Recent Updates

  • Estonia: Money Supply (Oct)
  • Thailand: Medical Trade (Oct)
  • Thailand: International Trade (Oct)
  • PAKISTAN: Industrial Production (Sep), BOP (Oct)
  • Taiwan: Consumer Confidence Index (Nov)
  • more updates...

Economy in Brief

Bank of France Retail Survey Shows a Gain in September...But Not Strength
by Robert Brusca  October 19, 2021

Household Sentiment still short of past peaks
Sales trends in France remain mixed despite a gain in sales volume of 2.8% in September, month-over-month. While the September gain is strong, it still falls short of the August drop in volume of 3.6%. Sales volumes also had fallen in July. Retail spending is still struggling to advance in France.

France is still riding rugged trends in the retail sales. Over three months sales volumes are falling at a 5.7% annualized rate. Over six months volumes are rising at a 1.3% annualized rate. And over 12 months volumes are lower by 1.0%. Among the various product lines in the table, no retail category shows gains over three months, six months, and 12 months in September. Among the eight categories, five show three-month declines, three show six-month declines, and six show 12-month declines.

Retailing in France definitely is not out of the woods. With France also suffering from ‘chip’ shortages, new auto sales are the consistently weakest category and the only category to show sales volume declines over three months, six months, and 12 months in September.

Over three months there are double digit sales volume declines for all industrial goods, textiles, footwear, and new auto sales. The auto sales weakness drags down industrial sales, and it is related to an external factor, global chip supply. Beyond that textiles and footwear, sales both show sharp double-digit losses over three months. But textiles have a much larger gain over six months that puts the three-month drop in a more benign perspective. On balance, there is not much we can identify in terms of trend but there is a lot of sales variability and, at the end of the day, not much strength. This situation is underpinned by household confidence, a series that is still below its two past peak values and currently shows signs of running out of steam. Confidence is above its post financial crisis torpor but is not on a particularly impressive path.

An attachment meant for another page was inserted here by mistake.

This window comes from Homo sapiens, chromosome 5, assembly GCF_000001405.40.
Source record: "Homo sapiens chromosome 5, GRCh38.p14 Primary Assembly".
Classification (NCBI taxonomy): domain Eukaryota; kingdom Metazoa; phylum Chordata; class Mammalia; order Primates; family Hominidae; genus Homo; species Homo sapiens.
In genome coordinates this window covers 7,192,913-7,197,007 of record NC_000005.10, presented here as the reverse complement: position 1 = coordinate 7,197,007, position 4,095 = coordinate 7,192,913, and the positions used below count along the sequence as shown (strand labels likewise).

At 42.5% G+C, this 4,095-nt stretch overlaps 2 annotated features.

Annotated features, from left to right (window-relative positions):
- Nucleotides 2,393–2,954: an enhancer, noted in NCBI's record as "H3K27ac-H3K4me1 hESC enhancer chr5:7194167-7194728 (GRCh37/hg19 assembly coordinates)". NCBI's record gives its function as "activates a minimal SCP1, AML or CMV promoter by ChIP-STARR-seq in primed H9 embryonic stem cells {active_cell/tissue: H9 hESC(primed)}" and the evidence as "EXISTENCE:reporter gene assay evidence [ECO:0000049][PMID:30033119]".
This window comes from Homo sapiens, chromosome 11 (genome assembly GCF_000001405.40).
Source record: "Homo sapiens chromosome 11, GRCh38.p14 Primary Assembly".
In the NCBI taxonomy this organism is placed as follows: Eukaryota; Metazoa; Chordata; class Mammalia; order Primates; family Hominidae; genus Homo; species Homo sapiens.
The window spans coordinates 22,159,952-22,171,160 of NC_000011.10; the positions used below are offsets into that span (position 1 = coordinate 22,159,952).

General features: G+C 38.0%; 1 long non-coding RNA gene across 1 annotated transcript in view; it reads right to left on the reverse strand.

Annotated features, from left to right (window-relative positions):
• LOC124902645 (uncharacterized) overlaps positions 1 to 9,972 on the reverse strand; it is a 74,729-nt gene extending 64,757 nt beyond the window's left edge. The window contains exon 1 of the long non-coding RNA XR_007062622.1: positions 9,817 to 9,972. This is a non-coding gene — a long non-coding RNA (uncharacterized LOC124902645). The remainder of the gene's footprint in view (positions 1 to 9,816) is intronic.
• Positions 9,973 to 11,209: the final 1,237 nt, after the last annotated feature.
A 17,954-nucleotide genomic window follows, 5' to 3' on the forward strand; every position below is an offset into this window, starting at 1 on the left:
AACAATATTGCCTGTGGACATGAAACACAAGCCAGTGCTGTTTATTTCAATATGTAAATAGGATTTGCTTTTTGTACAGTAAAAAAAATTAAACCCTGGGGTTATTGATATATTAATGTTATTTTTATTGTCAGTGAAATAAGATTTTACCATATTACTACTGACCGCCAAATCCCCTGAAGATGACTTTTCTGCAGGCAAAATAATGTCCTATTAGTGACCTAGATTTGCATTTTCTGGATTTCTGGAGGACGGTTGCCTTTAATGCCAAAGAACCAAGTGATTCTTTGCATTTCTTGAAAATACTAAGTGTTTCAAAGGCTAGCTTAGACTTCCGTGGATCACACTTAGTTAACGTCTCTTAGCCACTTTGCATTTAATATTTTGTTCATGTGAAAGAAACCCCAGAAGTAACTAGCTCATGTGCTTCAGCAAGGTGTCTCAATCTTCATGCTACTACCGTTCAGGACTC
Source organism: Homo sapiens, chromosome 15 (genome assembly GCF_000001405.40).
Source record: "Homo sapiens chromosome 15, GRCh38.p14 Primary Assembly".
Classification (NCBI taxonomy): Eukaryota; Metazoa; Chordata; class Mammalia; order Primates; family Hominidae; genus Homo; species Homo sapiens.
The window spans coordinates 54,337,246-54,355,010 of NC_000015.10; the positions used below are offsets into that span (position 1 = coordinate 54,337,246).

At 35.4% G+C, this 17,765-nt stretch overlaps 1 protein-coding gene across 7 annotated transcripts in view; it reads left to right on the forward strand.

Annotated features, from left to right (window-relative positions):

Sales trends are mixed

We see the weakness resonated in the BoF industrial report as well. That survey’s indicator for the industrial sector has a 50.3 percentile standing, putting it barely above its median value on data back to October 1990. But of the nine distinct categories in the table, five of them have queue percentile standings well below their historic medians and, for the most part, in the lower one-quarter of all historic observations. On the other hand, output change has only a top two-thirds standing. Order book size has a firm-to-solid 78th percentile standing. Along with a 76.6 percentile standing for employment gains month-to-month. What is strong - the only element that is really strong - is the expectations reading for employment. Reality-land is mixed with a lot of weakness, but fantasyland is on the moon.

Job market optimism may or may not be the right call. But for now, Frenchmen are optimistic. And optimism does give the economy something to grow on –if it is not wrong. Actions can be driven by expectations. At some point, the expectations will need something more substantial to keep up their profile. Since the industrial survey indicator is only at its 50.3 percentile mark, it is not industrial performance that is driving optimism. And retail sales are not even growing on balance over 12 months so there is not much on the consumer spending side either to underline hopes. But the virus that has been spreading rapidly is beginning to recede and everyone knows that when that happens a period of accelerated growth usually follows.

Business performance has been lackluster

For the time being, there is virus optimism. Infections are down and France is experiencing the end of third wave of infections and the smallest of the waves at that. More importantly, the death curve has remained low and very flat all through the third wave of infections and deaths remain extremely low at only forty-one per day as of October 18. This is progress. Yes, there are still concerns about the future and a desire to increase the vaccinated portion of the population. But the situation with the virus is the one thing that does give a tangible sign of support for optimism. Let’s hope that the industrial jobs and consumer spending data can come in behind these improvements to support and bolster economic growth in the coming months.

large image